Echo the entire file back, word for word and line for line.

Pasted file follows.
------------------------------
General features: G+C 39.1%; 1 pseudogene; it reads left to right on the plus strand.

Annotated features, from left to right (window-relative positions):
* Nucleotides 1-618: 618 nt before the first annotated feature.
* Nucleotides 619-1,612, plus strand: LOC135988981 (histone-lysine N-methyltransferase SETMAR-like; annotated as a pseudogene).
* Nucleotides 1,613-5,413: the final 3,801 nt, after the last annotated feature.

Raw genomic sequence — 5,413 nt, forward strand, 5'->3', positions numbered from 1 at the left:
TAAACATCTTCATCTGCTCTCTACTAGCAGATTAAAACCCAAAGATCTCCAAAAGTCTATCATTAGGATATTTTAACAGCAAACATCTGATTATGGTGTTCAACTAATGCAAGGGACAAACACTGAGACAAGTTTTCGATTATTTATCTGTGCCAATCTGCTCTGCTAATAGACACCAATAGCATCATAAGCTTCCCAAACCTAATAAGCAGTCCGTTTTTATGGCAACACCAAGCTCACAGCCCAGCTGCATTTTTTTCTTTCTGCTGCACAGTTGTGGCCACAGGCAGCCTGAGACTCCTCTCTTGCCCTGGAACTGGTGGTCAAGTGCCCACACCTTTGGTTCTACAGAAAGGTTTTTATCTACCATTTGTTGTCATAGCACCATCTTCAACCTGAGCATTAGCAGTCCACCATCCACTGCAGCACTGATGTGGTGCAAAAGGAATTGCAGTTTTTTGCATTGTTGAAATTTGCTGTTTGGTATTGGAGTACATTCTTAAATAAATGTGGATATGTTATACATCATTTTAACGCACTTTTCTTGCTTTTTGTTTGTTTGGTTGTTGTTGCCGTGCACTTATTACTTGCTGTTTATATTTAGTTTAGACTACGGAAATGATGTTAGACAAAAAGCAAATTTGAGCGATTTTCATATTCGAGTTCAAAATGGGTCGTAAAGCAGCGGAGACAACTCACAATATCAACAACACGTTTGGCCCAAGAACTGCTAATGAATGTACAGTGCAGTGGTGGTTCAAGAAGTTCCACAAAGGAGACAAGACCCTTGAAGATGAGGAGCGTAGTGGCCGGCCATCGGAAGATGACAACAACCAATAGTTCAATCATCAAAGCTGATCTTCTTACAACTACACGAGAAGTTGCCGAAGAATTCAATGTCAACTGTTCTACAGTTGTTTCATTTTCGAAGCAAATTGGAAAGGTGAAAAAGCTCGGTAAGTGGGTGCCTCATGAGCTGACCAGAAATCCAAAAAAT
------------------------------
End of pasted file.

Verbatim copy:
General features: G+C 39.1%; 1 pseudogene; it reads left to right on the plus strand.

Annotated features, from left to right (window-relative positions):
* Nucleotides 1-618: 618 nt before the first annotated feature.
* Nucleotides 619-1,612, plus strand: LOC135988981 (histone-lysine N-methyltransferase SETMAR-like; annotated as a pseudogene).
* Nucleotides 1,613-5,413: the final 3,801 nt, after the last annotated feature.

Raw genomic sequence — 5,413 nt, forward strand, 5'->3', positions numbered from 1 at the left:
TAAACATCTTCATCTGCTCTCTACTAGCAGATTAAAACCCAAAGATCTCCAAAAGTCTATCATTAGGATATTTTAACAGCAAACATCTGATTATGGTGTTCAACTAATGCAAGGGACAAACACTGAGACAAGTTTTCGATTATTTATCTGTGCCAATCTGCTCTGCTAATAGACACCAATAGCATCATAAGCTTCCCAAACCTAATAAGCAGTCCGTTTTTATGGCAACACCAAGCTCACAGCCCAGCTGCATTTTTTTCTTTCTGCTGCACAGTTGTGGCCACAGGCAGCCTGAGACTCCTCTCTTGCCCTGGAACTGGTGGTCAAGTGCCCACACCTTTGGTTCTACAGAAAGGTTTTTATCTACCATTTGTTGTCATAGCACCATCTTCAACCTGAGCATTAGCAGTCCACCATCCACTGCAGCACTGATGTGGTGCAAAAGGAATTGCAGTTTTTTGCATTGTTGAAATTTGCTGTTTGGTATTGGAGTACATTCTTAAATAAATGTGGATATGTTATACATCATTTTAACGCACTTTTCTTGCTTTTTGTTTGTTTGGTTGTTGTTGCCGTGCACTTATTACTTGCTGTTTATATTTAGTTTAGACTACGGAAATGATGTTAGACAAAAAGCAAATTTGAGCGATTTTCATATTCGAGTTCAAAATGGGTCGTAAAGCAGCGGAGACAACTCACAATATCAACAACACGTTTGGCCCAAGAACTGCTAATGAATGTACAGTGCAGTGGTGGTTCAAGAAGTTCCACAAAGGAGACAAGACCCTTGAAGATGAGGAGCGTAGTGGCCGGCCATCGGAAGATGACAACAACCAATAGTTCAATCATCAAAGCTGATCTTCTTACAACTACACGAGAAGTTGCCGAAGAATTCAATGTCAACTGTTCTACAGTTGTTTCATTTTCGAAGCAAATTGGAAAGGTGAAAAAGCTCGGTAAGTGGGTGCCTCATGAGCTGACCAGAAATCCAAAAAAT